Really elegant preclinical work, done by Dennis Slamon and Rich Finn at UCLA, in cell lines that had already been well-characterized showed that these agents could suppress cancer cell growth in luminal-like cancers and HER2-positive cancers. And at the same time, there was preclinical work showing the relationship between ER and signaling through the estrogen receptor and CDK4/6. And so, the rationale really came about from the fact that CDK4/6 inhibitors could actually potentially have single-agent activity, but that more importantly, estrogen could actually overcome that inhibition in preclinical settings. And so, combining an estrogen antagonist or an aromatase inhibitor, for example, with the CDK4/6 inhibitor made perfect sense for treating these luminal-like or hormone receptor positive cancers.

We’ve seen a real revolution in the treatment paradigm for patients with hormone receptor-positive metastatic breast cancer where CDK4/6 inhibitors have really impacted our treatment planning and our guidelines as well. In fact, the use of CDK4/6 inhibitors has been incorporated into guidelines, nationally and internationally. So, what has happened is we understand that if you give a CDK4/6 with a variety of different hormonal agents, you can improve progression-free survival and response rates. In many situations, either you don’t adversely impact health-related quality of life or you improve aspects of health-related quality of life at the same time.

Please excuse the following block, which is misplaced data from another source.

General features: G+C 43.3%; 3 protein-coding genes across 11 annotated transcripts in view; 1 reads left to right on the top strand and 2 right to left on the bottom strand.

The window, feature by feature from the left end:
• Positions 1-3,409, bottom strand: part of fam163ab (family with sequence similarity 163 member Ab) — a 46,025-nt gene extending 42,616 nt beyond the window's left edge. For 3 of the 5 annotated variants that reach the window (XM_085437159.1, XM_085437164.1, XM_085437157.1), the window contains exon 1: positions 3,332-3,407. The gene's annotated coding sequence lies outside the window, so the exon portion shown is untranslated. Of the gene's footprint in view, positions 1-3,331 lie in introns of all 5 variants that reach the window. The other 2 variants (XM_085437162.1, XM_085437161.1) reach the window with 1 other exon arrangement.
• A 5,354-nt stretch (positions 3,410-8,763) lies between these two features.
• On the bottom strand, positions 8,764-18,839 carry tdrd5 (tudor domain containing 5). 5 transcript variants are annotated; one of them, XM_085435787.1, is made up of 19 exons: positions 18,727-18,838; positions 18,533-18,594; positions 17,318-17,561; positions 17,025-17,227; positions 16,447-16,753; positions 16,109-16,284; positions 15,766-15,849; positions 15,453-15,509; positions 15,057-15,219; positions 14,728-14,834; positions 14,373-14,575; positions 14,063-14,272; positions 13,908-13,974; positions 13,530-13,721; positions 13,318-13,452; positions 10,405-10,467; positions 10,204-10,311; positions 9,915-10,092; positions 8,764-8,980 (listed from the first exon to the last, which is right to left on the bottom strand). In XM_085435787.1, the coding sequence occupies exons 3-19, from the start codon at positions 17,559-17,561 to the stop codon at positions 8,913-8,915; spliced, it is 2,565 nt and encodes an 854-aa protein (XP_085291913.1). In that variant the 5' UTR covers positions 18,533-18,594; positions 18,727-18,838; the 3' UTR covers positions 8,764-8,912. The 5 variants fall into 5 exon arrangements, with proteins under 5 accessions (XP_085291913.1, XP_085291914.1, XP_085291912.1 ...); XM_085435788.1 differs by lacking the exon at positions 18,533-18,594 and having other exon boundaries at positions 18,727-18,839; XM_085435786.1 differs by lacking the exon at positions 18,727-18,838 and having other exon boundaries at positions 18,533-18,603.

Based on these data, the agents have been incorporated into both the first-line and subsequent line combinations with hormone therapy. So, the impact in terms of the treatment paradigm is that now when you have a patient who has hormone receptor-positive metastatic breast cancer, the decision is, “I’m going to give hormone therapy, should I also give a CDK4/6 inhibitor?” And in most cases, that answer is yes in the first-line or subsequent line setting, depending on the individual patient setting and situation and the organs that are involved.

Transcript Edited for Clarity